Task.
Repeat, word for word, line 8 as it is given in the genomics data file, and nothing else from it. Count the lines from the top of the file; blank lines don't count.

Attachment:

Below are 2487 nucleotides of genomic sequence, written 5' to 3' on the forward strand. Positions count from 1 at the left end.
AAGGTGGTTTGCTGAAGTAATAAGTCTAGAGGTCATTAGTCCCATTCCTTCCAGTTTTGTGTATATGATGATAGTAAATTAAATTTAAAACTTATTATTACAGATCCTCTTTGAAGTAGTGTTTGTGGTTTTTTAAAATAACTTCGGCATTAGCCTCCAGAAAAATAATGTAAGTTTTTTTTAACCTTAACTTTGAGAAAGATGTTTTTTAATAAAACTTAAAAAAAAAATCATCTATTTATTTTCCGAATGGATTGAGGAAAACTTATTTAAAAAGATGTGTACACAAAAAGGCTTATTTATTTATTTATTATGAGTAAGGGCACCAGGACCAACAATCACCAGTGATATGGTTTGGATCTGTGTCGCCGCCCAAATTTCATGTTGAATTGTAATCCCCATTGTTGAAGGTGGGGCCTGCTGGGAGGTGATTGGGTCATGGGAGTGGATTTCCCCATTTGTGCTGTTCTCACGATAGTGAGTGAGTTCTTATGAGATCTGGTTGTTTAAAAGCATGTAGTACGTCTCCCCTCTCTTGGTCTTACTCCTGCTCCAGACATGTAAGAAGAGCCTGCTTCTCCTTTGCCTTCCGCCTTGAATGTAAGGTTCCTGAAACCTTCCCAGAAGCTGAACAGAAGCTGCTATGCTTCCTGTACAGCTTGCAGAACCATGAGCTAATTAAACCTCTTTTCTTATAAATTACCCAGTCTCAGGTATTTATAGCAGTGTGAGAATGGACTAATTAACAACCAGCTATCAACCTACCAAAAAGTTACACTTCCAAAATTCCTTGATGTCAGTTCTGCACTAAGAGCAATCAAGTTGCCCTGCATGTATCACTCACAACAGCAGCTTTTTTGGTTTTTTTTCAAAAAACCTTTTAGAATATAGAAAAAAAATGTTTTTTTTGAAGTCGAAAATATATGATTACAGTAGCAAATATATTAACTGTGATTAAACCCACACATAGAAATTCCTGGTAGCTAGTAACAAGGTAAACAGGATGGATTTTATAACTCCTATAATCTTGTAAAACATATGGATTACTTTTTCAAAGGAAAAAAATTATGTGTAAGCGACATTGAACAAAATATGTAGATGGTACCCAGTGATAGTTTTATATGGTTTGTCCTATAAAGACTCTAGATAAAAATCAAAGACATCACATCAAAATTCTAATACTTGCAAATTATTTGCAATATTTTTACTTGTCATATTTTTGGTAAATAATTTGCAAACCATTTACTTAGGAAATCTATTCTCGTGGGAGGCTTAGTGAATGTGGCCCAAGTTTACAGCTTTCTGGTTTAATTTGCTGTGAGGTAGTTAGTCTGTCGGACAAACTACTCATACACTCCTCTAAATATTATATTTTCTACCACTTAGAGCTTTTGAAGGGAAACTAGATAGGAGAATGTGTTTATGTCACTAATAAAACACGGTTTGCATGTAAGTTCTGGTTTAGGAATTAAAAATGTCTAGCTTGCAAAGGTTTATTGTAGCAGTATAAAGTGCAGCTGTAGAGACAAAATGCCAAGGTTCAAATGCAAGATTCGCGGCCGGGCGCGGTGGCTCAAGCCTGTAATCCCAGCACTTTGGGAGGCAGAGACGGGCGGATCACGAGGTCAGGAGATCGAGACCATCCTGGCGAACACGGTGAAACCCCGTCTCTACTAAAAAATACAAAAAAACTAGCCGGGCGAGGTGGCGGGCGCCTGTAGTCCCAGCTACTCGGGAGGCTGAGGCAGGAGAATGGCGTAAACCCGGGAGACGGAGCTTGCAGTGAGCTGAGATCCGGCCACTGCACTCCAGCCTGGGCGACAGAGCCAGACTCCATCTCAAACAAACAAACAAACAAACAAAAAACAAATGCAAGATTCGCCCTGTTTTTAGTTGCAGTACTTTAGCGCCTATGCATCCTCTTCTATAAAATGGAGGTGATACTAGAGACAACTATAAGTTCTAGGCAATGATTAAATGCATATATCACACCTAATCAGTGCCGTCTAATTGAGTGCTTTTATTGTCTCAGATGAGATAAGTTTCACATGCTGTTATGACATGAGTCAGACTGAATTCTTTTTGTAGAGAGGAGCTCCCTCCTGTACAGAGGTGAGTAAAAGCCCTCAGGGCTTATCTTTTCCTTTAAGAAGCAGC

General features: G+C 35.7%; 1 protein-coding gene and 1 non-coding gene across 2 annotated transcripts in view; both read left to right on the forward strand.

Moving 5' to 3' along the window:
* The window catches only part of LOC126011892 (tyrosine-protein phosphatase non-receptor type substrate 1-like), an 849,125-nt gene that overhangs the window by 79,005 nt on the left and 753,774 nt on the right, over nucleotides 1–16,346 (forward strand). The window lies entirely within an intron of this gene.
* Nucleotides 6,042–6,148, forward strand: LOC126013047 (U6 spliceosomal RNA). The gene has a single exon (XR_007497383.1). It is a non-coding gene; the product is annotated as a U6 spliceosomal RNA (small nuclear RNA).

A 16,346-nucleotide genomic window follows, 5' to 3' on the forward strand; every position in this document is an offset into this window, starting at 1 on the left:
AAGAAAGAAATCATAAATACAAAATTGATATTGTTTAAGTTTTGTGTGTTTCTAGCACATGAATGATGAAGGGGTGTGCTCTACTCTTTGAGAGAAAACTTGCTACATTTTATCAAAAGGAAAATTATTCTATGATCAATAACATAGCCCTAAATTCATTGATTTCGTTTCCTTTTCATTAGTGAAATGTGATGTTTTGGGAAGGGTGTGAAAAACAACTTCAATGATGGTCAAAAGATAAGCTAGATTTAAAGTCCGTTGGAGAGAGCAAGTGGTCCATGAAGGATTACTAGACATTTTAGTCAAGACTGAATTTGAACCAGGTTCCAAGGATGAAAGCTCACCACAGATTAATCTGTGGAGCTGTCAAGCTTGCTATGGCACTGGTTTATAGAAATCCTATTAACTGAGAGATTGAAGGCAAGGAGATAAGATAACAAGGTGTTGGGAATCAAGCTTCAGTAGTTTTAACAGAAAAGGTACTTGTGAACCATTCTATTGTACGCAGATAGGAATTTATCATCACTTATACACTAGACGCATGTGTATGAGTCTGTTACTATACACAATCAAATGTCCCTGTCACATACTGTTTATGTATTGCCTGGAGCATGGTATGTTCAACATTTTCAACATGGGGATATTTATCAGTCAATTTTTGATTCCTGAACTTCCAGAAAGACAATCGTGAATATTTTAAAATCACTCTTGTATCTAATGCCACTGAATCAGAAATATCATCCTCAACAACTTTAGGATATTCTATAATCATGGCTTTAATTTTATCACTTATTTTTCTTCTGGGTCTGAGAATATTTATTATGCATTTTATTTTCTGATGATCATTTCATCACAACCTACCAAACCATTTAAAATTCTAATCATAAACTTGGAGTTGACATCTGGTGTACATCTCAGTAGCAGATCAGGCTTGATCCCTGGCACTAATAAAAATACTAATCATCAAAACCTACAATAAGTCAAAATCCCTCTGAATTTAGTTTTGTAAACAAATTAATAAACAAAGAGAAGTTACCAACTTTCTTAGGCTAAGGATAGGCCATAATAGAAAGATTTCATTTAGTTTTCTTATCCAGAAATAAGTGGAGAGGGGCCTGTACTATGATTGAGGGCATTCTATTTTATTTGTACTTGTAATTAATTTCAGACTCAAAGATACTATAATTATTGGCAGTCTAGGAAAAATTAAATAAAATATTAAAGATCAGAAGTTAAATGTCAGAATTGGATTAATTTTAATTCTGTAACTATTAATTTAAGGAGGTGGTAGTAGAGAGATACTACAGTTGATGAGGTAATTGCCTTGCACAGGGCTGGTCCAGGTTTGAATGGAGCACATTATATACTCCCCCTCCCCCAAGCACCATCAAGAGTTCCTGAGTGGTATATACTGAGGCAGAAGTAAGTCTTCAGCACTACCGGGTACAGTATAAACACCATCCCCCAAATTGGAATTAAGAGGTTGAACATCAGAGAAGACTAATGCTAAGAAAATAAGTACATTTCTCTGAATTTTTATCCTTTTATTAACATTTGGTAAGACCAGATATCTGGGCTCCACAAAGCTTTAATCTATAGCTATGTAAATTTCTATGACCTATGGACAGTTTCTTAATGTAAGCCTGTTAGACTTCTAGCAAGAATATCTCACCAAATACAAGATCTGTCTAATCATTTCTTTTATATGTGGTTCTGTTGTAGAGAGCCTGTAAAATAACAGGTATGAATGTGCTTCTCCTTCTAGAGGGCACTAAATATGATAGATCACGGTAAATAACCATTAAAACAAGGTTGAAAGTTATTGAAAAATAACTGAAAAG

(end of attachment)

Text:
AAGAAAGAAATCATAAATACAAAATTGATATTGTTTAAGTTTTGTGTGTTTCTAGCACATGAATGATGAAGGGGTGTGCTCTACTCTTTGAGAGAAAACTTGCTACATTTTATCAAAAGGAAAATTATTCTATGATCAATAACATAGCCCTAAATTCATTGATTTCGTTTCCTTTTCATTAGTGAAATGTGATGTTTTGGGAAGGGTGTGAAAAACAACTTCAATGATGGTCAAAAGATAAGCTAGATTTAAAGTCCGTTGGAGAGAGCAAGTGGTCCATGAAGGATTACTAGACATTTTAGTCAAGACTGAATTTGAACCAGGTTCCAAGGATGAAAGCTCACCACAGATTAATCTGTGGAGCTGTCAAGCTTGCTATGGCACTGGTTTATAGAAATCCTATTAACTGAGAGATTGAAGGCAAGGAGATAAGATAACAAGGTGTTGGGAATCAAGCTTCAGTAGTTTTAACAGAAAAGGTACTTGTGAACCATTCTATTGTACGCAGATAGGAATTTATCATCACTTATACACTAGACGCATGTGTATGAGTCTGTTACTATACACAATCAAATGTCCCTGTCACATACTGTTTATGTATTGCCTGGAGCATGGTATGTTCAACATTTTCAACATGGGGATATTTATCAGTCAATTTTTGATTCCTGAACTTCCAGAAAGACAATCGTGAATATTTTAAAATCACTCTTGTATCTAATGCCACTGAATCAGAAATATCATCCTCAACAACTTTAGGATATTCTATAATCATGGCTTTAATTTTATCACTTATTTTTCTTCTGGGTCTGAGAATATTTATTATGCATTTTATTTTCTGATGATCATTTCATCACAACCTACCAAACCATTTAAAATTCTAATCATAAACTTGGAGTTGACATCTGGTGTACATCTCAGTAGCAGATCAGGCTTGATCCCTGGCACTAATAAAAATACTAATCATCAAAACCTACAATAAGTCAAAATCCCTCTGAATTTAGTTTTGTAAACAAATTAATAAACAAAGAGAAGTTACCAACTTTCTTAGGCTAAGGATAGGCCATAATAGAAAGATTTCATTTAGTTTTCTTATCCAGAAATAAGTGGAGAGGGGCCTGTACTATGATTGAGGGCATTCTATTTTATTTGTACTTGTAATTAATTTCAGACTCAAAGATACTATAATTATTGGCAGTCTAGGAAAAATTAAATAAAATATTAAAGATCAGAAGTTAAATGTCAGAATTGGATTAATTTTAATTCTGTAACTATTAATTTAAGGAGGTGGTAGTAGAGAGATACTACAGTTGATGAGGTAATTGCCTTGCACAGGGCTGGTCCAGGTTTGAATGGAGCACATTATATACTCCCCCTCCCCCAAGCACCATCAAGAGTTCCTGAGTGGTATATACTGAGGCAGAAGTAAGTCTTCAGCACTACCGGGTACAGTATAAACACCATCCCCCAAATTGGAATTAAGAGGTTGAACATCAGAGAAGACTAATGCTAAGAAAATAAGTACATTTCTCTGAATTTTTATCCTTTTATTAACATTTGGTAAGACCAGATATCTGGGCTCCACAAAGCTTTAATCTATAGCTATGTAAATTTCTATGACCTATGGACAGTTTCTTAATGTAAGCCTGTTAGACTTCTAGCAAGAATATCTCACCAAATACAAGATCTGTCTAATCATTTCTTTTATATGTGGTTCTGTTGTAGAGAGCCTGTAAAATAACAGGTATGAATGTGCTTCTCCTTCTAGAGGGCACTAAATATGATAGATCACGGTAAATAACCATTAAAACAAGGTTGAAAGTTATTGAAAAATAACTGAAAAG